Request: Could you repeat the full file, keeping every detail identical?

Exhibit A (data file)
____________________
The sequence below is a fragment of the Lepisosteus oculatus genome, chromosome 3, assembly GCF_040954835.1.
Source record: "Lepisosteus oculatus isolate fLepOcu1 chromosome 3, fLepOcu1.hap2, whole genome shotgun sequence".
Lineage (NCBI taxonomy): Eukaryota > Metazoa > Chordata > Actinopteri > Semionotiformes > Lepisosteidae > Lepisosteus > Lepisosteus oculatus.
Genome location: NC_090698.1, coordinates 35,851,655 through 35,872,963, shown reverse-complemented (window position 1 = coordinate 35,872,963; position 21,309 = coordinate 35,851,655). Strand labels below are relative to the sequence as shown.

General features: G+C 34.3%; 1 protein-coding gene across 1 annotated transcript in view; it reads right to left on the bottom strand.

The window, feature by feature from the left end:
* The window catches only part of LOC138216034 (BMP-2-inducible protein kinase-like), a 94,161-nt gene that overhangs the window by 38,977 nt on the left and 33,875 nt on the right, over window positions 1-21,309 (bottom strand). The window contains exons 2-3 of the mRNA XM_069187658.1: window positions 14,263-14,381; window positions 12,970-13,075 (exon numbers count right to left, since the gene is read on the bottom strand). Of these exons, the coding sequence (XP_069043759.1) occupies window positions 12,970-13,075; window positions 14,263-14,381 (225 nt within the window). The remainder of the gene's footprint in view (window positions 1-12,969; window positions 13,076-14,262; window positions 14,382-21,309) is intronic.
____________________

The sequence below is a fragment of the Lepisosteus oculatus genome, chromosome 3, assembly GCF_040954835.1.
Source record: "Lepisosteus oculatus isolate fLepOcu1 chromosome 3, fLepOcu1.hap2, whole genome shotgun sequence".
Lineage (NCBI taxonomy): Eukaryota > Metazoa > Chordata > Actinopteri > Semionotiformes > Lepisosteidae > Lepisosteus > Lepisosteus oculatus.
Genome location: NC_090698.1, coordinates 35,851,655 through 35,872,963, shown reverse-complemented (window position 1 = coordinate 35,872,963; position 21,309 = coordinate 35,851,655). Strand labels below are relative to the sequence as shown.

General features: G+C 34.3%; 1 protein-coding gene across 1 annotated transcript in view; it reads right to left on the bottom strand.

The window, feature by feature from the left end:
* The window catches only part of LOC138216034 (BMP-2-inducible protein kinase-like), a 94,161-nt gene that overhangs the window by 38,977 nt on the left and 33,875 nt on the right, over window positions 1-21,309 (bottom strand). The window contains exons 2-3 of the mRNA XM_069187658.1: window positions 14,263-14,381; window positions 12,970-13,075 (exon numbers count right to left, since the gene is read on the bottom strand). Of these exons, the coding sequence (XP_069043759.1) occupies window positions 12,970-13,075; window positions 14,263-14,381 (225 nt within the window). The remainder of the gene's footprint in view (window positions 1-12,969; window positions 13,076-14,262; window positions 14,382-21,309) is intronic.